by Austin Bay
March 2, 2011
Libyan rebels on the outskirts of Tripoli foreshadow the
demise of Col. Moammar Gadhafi's four decades of dictatorship.
But Gadhafi's not gone -- yet -- and the Libyan Civil War of
2011 may or may not end even if he goes in a coffin or on a jet into Venezuelan
In comparison, Tunisia's and Egypt's revolts were quite
restrained. Popular protests broke Zine el Abidine Ben Ali's Tunisian regime.
Ben Ali essentially ran a family mob operation. Skimming billions was his
objective. Can't spend it dead. When the Tunisian Army refused to back him, he
fled to Saudi Arabia.
Egypt's Hosni Mubarak raked in several billion, but he also
saw himself as a soldier ensuring national stability. When his fellow generals
convinced him he was triggering national instability, he left for a villa in
In Libya, however, anti-government demonstrations quickly
spiraled into bloody combat and atrocity.
Libya's dictatorship differs from those that ruled Tunisia
and Egypt. The difference begins with Gadhafi himself. Unlike Ben Ali and
Mubarak, Gadhafi is a megalomaniacal crank absolutely sold on his own
history-altering significance. After he overthrew Libya's monarchy in 1969, he
announced that he was a great leader but lacked a great nation. So he decided
to expand his power to a size more compatible with his ego by invading
neighbors and sowing chaos.
He invaded Chad. He supported terrorists and assassins who
launched attacks in Africa and Europe. He sought chemical and nuclear weapons.
Truly great leaders are also philosophical visionaries, so the colonel created
his own ideology, a mad amalgam of pan-Arabism and socialism with a dash of
He has suffered numerous defeats, but damaging his ego takes
American power. The 1986 U.S. air raid, following a Libyan terror bombing in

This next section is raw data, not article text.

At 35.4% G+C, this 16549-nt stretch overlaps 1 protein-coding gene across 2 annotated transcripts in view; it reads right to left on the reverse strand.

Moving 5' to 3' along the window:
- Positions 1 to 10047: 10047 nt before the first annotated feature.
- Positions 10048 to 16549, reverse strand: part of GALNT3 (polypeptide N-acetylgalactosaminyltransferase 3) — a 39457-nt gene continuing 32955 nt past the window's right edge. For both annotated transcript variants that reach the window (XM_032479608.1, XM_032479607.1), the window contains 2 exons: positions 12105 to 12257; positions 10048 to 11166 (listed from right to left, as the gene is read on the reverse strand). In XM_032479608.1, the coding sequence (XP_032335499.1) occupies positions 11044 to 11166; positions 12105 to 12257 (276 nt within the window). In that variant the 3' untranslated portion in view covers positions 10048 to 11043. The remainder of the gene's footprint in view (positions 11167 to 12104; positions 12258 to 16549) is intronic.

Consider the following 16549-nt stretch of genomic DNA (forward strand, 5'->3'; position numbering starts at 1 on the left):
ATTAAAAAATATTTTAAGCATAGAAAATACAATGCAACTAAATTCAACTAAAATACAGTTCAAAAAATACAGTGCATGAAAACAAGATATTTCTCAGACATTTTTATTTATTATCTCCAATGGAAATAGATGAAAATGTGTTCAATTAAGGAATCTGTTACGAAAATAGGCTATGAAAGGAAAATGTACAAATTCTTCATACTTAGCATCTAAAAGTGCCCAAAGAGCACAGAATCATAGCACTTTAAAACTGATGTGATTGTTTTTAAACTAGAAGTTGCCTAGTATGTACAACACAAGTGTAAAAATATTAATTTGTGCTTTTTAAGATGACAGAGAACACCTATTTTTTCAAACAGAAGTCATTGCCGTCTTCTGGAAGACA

Germany, scared him. When the U.S. toppled Saddam in 2003, he ended his nuclear
weapons quest. Violent megalomaniacs who have successfully terrorized their
domestic opposition for decades, however, don't go without a bloodbath. Saddam
didn't -- nor will Gadhafi.
Gadhafi's military reflects Gadhafi's commitment to himself.
The core of his army is a 5,000-man regime-maintenance brigade that is loyal to
him, not Libya. In contrast, Tunisia's and Egypt's armed forces are
fundamentally nationalist institutions led by military professionals. Many of
their best officers work closely with civilian-controlled Western militaries.
Even if they argue that their circumstances differ from France or the U.S.,
they know democracy works. They have witnessed Spain's transition from Franco's
dictatorship to full-fledged membership in NATO and the European Union. They
also see Turkey as a model.
Nationalism, professionalism, Western military contacts and
developmental insight do not prevent corruption in the Tunisian and Egyptian
armed forces, but they do help explain why these organizations refused to fire
on mass demonstrations by their own people.
In November 1979, Commentary Magazine published Jeane
Kirkpatrick's controversial essay, "Dictatorships and Double
Standards." Kirkpatrick (who later served as U.S. ambassador to the United
Nations) contrasted autocracies (e.g., shah of Iran) with totalitarian regimes
(e.g., Fidel Castro).
Totalitarians sought to destroy social institutions and
replace them with ideological instruments; autocrats might seek to control
traditional institutions but not destroy them. Kirkpatrick wrote in a Cold War
context, where the Soviet Union was poised to replace a U.S.-friendly autocrat
with a communist. That threat no longer exists, but in the Middle East,
militant Islamists attempt to exploit institutional vacuums.
Kirkpatrick's essay still sparks debate. One of her core
arguments, however, is pertinent to 2011's dramatic rebellions. People shape
events, not vague historical forces or deterministic theories, and people who
seek to successfully transition their society from a dictatorship to a
democracy need reliable institutions that promote consensus, compromise and the
pursuit of power by legal means.
So far, the Tunisian and Egyptian militaries have fulfilled
that role, by supporting negotiations and a stable transition process leading
to national elections. Gadhafi's cult of megalomaniacal personality regime has
nothing immediately comparable.
With Egyptian, Tunisian and NATO assistance, defecting
Libyan military commanders and their units may provide the skeleton of a stabilizing
institution, especially if coast and desert tribal leaders will support it.
Hope that NATO spies and special forces in contact with the rebels are
forwarding this goal.